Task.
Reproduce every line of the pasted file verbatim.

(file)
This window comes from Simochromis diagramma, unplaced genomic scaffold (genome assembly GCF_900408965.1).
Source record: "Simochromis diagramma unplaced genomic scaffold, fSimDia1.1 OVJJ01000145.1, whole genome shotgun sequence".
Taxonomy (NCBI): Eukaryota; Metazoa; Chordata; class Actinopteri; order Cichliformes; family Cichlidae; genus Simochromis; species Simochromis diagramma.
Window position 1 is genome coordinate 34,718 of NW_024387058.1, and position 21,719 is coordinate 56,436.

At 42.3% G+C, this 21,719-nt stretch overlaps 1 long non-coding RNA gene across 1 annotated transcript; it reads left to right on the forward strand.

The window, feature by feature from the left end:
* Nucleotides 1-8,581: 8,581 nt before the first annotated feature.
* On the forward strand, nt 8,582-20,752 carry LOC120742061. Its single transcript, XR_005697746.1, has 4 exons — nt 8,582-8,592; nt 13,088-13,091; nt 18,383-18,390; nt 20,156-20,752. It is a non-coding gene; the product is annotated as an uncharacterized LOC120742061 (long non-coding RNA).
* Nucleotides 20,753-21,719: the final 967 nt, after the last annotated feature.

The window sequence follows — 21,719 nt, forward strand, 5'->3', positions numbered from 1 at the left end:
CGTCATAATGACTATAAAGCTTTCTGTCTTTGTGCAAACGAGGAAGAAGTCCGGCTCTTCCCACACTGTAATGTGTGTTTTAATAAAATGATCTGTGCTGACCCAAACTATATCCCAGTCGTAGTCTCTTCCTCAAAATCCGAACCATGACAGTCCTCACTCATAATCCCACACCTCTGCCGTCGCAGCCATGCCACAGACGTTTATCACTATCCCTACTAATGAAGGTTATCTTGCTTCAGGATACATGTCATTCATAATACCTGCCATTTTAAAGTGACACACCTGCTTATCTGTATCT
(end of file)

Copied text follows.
This window comes from Simochromis diagramma, unplaced genomic scaffold (genome assembly GCF_900408965.1).
Source record: "Simochromis diagramma unplaced genomic scaffold, fSimDia1.1 OVJJ01000145.1, whole genome shotgun sequence".
Taxonomy (NCBI): Eukaryota; Metazoa; Chordata; class Actinopteri; order Cichliformes; family Cichlidae; genus Simochromis; species Simochromis diagramma.
Window position 1 is genome coordinate 34,718 of NW_024387058.1, and position 21,719 is coordinate 56,436.

At 42.3% G+C, this 21,719-nt stretch overlaps 1 long non-coding RNA gene across 1 annotated transcript; it reads left to right on the forward strand.

The window, feature by feature from the left end:
* Nucleotides 1-8,581: 8,581 nt before the first annotated feature.
* On the forward strand, nt 8,582-20,752 carry LOC120742061. Its single transcript, XR_005697746.1, has 4 exons — nt 8,582-8,592; nt 13,088-13,091; nt 18,383-18,390; nt 20,156-20,752. It is a non-coding gene; the product is annotated as an uncharacterized LOC120742061 (long non-coding RNA).
* Nucleotides 20,753-21,719: the final 967 nt, after the last annotated feature.

The window sequence follows — 21,719 nt, forward strand, 5'->3', positions numbered from 1 at the left end:
CGTCATAATGACTATAAAGCTTTCTGTCTTTGTGCAAACGAGGAAGAAGTCCGGCTCTTCCCACACTGTAATGTGTGTTTTAATAAAATGATCTGTGCTGACCCAAACTATATCCCAGTCGTAGTCTCTTCCTCAAAATCCGAACCATGACAGTCCTCACTCATAATCCCACACCTCTGCCGTCGCAGCCATGCCACAGACGTTTATCACTATCCCTACTAATGAAGGTTATCTTGCTTCAGGATACATGTCATTCATAATACCTGCCATTTTAAAGTGACACACCTGCTTATCTGTATCT